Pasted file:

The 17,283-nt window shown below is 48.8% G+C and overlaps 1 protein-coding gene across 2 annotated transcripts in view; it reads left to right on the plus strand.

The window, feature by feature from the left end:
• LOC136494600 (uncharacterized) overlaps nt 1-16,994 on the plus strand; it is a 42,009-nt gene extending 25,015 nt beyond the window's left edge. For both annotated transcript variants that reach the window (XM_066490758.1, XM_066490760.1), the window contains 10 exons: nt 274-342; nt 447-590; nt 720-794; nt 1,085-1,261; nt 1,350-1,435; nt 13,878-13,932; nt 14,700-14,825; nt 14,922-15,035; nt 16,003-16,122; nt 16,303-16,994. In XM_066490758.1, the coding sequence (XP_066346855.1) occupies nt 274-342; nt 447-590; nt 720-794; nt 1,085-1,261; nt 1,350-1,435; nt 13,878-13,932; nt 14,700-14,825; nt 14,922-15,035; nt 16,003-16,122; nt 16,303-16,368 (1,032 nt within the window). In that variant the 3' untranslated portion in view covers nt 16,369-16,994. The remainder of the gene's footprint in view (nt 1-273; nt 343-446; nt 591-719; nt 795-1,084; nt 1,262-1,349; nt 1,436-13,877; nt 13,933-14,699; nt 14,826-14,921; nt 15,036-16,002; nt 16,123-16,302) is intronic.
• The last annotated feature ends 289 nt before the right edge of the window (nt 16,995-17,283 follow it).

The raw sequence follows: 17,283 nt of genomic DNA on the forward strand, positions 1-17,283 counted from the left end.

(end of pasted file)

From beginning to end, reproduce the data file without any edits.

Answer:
The 17,283-nt window shown below is 48.8% G+C and overlaps 1 protein-coding gene across 2 annotated transcripts in view; it reads left to right on the plus strand.

The window, feature by feature from the left end:
• LOC136494600 (uncharacterized) overlaps nt 1-16,994 on the plus strand; it is a 42,009-nt gene extending 25,015 nt beyond the window's left edge. For both annotated transcript variants that reach the window (XM_066490758.1, XM_066490760.1), the window contains 10 exons: nt 274-342; nt 447-590; nt 720-794; nt 1,085-1,261; nt 1,350-1,435; nt 13,878-13,932; nt 14,700-14,825; nt 14,922-15,035; nt 16,003-16,122; nt 16,303-16,994. In XM_066490758.1, the coding sequence (XP_066346855.1) occupies nt 274-342; nt 447-590; nt 720-794; nt 1,085-1,261; nt 1,350-1,435; nt 13,878-13,932; nt 14,700-14,825; nt 14,922-15,035; nt 16,003-16,122; nt 16,303-16,368 (1,032 nt within the window). In that variant the 3' untranslated portion in view covers nt 16,369-16,994. The remainder of the gene's footprint in view (nt 1-273; nt 343-446; nt 591-719; nt 795-1,084; nt 1,262-1,349; nt 1,436-13,877; nt 13,933-14,699; nt 14,826-14,921; nt 15,036-16,002; nt 16,123-16,302) is intronic.
• The last annotated feature ends 289 nt before the right edge of the window (nt 16,995-17,283 follow it).

The raw sequence follows: 17,283 nt of genomic DNA on the forward strand, positions 1-17,283 counted from the left end.